Trade Secret Loophole in 1992 Led to Nearly a Decade of Legal Woes

A 1990s laptop sits open on a plain white desk.
In the early 1990s, copyright laws didn’t accommodate computer software protections. A gap in case law left Gates Rubber Co. in a challenging legal position for more than six years. / Image courtesy Everyday basics via Unsplash.

In the early 1990s, trade secrets didn’t accommodate computer software protections. While it’s now unthinkable to not cover software or proprietary computer programs with trade secrets and copyright protection, back then, the loophole caused nearly a decade of legal trouble for Gates Rubber Co. 

“Gates has been a Denver institution for more than a century,” noted the Denver Post in March. The family-run company skyrocketed to success in the early 20th century with a line of rubber belt products for use in heavy mechanical or automotive applications. The company’s rubber belts are in a wide variety of products and machines including many small vehicles like snowmobiles and ATVs. The company has a significant share of the market and the Gates Family Foundation is one of the largest philanthropic organizations in the state.

The trouble for Gates arose after some former employees took their knowledge of and access to the coding of Gates’ Design Flex 4.0 software and created a similar program called Chauffer for Gates competitor Bando American. Design Flex was a variable program used to determine the right size and other specifications for replacement belts. Chauffeur’s intended application was similar to Design Flex, but the former Gates employee who wrote the Chauffer program insisted he was the sole author.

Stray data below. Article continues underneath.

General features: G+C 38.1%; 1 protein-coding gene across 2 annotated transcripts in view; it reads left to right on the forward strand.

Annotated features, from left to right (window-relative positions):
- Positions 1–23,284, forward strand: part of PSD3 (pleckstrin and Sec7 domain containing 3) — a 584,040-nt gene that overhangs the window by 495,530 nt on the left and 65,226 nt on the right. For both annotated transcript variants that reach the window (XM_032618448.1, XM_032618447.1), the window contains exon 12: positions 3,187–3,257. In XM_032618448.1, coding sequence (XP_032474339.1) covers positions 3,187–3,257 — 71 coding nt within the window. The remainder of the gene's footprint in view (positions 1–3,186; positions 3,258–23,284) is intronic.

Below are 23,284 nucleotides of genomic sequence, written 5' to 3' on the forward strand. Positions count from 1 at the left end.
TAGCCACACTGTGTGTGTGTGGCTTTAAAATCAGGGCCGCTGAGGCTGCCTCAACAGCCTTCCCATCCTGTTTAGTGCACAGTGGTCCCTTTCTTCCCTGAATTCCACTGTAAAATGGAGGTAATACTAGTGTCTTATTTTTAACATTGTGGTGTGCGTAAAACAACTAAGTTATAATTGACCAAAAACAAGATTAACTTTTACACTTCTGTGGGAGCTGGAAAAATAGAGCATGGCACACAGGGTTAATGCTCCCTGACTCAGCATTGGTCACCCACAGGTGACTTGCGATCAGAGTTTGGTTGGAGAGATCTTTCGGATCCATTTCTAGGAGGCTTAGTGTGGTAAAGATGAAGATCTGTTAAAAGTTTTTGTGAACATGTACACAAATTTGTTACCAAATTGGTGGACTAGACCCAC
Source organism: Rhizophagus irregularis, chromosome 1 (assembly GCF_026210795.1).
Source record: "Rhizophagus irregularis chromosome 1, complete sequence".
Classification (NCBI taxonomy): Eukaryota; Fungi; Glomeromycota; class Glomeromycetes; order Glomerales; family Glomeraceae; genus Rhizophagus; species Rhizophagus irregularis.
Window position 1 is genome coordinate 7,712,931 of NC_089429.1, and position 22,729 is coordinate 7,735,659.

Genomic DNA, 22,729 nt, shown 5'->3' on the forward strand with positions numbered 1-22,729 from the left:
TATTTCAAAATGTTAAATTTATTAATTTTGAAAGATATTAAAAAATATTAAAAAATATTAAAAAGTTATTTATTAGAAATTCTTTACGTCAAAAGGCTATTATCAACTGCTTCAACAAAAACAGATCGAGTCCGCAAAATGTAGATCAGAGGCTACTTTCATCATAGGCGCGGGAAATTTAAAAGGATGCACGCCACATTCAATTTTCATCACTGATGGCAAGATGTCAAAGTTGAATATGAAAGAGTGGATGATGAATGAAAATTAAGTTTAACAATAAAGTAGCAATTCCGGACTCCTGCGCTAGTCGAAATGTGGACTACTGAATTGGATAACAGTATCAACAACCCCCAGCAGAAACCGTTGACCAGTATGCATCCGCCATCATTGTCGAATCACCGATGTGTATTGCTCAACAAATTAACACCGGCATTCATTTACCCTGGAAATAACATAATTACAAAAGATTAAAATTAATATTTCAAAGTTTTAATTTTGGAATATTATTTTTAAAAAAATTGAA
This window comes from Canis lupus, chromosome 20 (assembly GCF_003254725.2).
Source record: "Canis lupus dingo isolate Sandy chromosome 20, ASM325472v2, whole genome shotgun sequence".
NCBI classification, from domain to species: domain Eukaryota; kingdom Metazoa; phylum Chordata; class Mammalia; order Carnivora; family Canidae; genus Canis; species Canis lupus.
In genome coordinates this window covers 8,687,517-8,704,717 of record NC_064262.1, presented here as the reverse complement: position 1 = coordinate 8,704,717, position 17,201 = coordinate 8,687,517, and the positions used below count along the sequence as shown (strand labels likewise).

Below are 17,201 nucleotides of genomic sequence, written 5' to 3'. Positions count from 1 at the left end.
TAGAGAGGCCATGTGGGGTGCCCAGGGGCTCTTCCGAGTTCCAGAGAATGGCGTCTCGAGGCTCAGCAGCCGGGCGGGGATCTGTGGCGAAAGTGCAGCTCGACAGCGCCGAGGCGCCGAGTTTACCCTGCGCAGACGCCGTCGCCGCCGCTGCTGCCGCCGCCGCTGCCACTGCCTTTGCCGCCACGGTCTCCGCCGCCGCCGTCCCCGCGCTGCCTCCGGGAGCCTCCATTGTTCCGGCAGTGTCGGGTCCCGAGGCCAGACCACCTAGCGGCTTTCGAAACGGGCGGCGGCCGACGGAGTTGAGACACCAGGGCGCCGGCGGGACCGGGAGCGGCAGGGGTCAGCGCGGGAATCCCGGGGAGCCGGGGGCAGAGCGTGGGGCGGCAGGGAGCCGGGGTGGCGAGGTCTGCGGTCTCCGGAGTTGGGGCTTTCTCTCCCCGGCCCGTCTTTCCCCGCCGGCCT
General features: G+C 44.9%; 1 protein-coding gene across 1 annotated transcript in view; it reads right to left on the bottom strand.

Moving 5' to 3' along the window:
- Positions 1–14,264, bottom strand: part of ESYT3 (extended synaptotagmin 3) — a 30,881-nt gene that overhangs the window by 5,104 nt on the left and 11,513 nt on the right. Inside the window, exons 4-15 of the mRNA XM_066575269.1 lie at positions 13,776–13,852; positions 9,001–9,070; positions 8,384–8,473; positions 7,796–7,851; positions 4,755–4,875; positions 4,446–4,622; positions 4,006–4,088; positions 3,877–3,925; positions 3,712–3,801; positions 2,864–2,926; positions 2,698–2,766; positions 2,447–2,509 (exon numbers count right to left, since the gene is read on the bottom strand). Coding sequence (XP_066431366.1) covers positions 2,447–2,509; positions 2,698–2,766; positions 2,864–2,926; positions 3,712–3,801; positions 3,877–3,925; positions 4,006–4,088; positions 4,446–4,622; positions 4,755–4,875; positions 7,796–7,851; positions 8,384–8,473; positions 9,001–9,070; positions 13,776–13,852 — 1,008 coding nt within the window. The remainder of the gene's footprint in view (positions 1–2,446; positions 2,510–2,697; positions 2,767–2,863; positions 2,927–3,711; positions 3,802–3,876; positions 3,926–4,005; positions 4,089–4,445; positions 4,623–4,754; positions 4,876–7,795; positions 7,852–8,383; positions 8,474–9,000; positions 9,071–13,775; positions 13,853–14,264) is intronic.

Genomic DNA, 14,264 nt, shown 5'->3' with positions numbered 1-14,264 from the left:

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In a series of legal filings including a request for a temporary restraining order, the two companies sued and counter filed legal complaints against each other from 1992 to 1999. The U.S. District Court for the District of Colorado ultimately ruled that Bando American had infringed willfully and maliciously and that it must also pay for all legal fees.

In its ruling, the district court noted that the dilemma “is nothing new,” but wrote the case law of copyright protection seemed woefully ill-equipped “to provide a systematic means for analyzing copyright issues” for computer software. 

The 1993 10th Circuit Court of Appeals opinion has been cited more than 290 times in similar cases according to Casetext.

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